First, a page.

MAVEN Spacecraft Accelerates To Avoid Dangerous Collision With Mars' Moon, Phobos
NASA's Mars Atmosphere and Volatile Evolution (MAVEN) has been ordered to increase its velocity by less than a mile an hour to avoid dangerous collision with Mars' moon, Phobos, on March 6. The spacecraft has been orbiting Mars for two years.
The researchers from NASA's Jet Propulsion Laboratory in Pasadena, California, monitor the spacecraft's orbit in relation to Mars' two moons to avoid the collision. MAVEN Principal Investigator Bruce Jakosky said kudos to the JPL navigation and tracking teams for watching out for possible collisions every day of the year and to the MAVEN spacecraft team for carrying out the maneuver flawlessly.
— Robert Peason (@Robert_Peason) March 3, 2017
So, last Tuesday, the NASA engineers ordered MAVEN to do an engine burn and accelerated. NASA estimates that next week MAVEN will miss Mars' moon, Phobos, by just about two and a half minutes. Phobos is about 15 miles wide and MAVEN is about the size of a small bus, according to The Verge.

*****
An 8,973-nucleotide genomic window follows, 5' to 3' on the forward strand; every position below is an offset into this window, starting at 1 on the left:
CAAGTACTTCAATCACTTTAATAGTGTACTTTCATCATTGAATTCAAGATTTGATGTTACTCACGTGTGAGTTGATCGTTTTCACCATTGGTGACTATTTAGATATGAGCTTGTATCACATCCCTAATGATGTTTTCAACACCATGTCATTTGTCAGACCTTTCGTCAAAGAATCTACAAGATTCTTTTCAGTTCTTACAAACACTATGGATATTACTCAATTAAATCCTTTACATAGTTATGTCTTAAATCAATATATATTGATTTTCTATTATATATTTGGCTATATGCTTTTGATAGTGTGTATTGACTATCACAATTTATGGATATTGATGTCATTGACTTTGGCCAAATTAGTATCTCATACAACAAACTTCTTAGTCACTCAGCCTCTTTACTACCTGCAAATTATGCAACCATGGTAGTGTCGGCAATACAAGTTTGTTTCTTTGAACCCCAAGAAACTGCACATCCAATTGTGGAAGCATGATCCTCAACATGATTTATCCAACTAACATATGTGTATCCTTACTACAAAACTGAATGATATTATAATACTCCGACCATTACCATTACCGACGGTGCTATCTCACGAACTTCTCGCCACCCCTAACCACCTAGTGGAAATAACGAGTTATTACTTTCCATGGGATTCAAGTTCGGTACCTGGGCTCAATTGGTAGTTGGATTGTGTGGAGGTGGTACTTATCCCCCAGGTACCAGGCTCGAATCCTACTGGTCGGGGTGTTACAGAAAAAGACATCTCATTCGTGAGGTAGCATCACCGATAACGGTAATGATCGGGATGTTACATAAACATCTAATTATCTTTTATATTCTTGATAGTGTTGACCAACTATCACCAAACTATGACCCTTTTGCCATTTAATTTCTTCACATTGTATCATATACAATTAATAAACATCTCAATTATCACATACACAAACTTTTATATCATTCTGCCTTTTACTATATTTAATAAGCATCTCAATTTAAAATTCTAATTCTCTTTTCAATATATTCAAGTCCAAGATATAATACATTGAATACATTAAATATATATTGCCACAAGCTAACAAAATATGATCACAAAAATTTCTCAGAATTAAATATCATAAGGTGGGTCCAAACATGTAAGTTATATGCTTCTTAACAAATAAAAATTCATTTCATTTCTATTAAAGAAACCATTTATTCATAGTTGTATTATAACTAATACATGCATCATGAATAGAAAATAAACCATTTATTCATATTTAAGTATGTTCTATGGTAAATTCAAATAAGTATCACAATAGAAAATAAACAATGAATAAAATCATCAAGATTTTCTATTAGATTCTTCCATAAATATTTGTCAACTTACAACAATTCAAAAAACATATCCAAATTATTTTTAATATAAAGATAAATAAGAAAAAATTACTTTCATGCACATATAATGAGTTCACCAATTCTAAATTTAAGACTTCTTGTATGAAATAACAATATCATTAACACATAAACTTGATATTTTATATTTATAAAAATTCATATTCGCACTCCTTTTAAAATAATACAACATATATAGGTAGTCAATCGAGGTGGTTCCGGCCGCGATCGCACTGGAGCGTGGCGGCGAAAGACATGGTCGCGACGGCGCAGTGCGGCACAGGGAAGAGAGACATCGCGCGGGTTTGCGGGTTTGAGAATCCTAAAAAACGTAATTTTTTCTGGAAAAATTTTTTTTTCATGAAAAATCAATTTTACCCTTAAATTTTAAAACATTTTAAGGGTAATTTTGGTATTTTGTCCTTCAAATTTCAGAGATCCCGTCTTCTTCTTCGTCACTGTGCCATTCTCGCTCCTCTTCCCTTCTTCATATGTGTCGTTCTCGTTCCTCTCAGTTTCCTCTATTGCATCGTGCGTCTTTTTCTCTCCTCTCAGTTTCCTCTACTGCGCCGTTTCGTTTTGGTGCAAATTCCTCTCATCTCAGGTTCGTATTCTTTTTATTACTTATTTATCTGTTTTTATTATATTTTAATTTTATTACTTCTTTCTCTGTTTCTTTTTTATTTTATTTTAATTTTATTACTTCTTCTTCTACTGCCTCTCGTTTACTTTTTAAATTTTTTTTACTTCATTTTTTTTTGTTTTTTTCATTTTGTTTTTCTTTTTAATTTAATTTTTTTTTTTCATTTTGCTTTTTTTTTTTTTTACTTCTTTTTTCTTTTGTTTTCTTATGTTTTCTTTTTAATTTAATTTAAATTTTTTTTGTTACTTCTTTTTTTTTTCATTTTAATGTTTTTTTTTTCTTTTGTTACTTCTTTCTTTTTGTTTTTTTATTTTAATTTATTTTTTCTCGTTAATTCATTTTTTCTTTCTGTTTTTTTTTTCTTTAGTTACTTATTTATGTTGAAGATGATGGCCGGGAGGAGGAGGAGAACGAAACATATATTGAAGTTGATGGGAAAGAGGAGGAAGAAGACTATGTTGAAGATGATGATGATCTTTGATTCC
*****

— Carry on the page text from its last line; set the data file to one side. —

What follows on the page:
This action could make MAVEN safe and pursue its orbiting around Mars. On the other hand, Phobos is approaching Mars closer and probably in the next 20 to 40 million years, Mars could break apart Phobos. It is then expected that the debris of Phobos could shape a ring around Mars that will last for 4 million years.
MAVEN is a space probe that is created by NASA to study the atmosphere of Mars while orbiting the planet. It aims to know the planet's atmosphere and water. It was launched on Nov. 18, 2013, aboard an Atlas V launch vehicle and reached Mars on Sep. 22, 2014. One of its discoveries is the deterioration of Mars' atmosphere increases during solar storms, which it found on Nov. 5, 2015.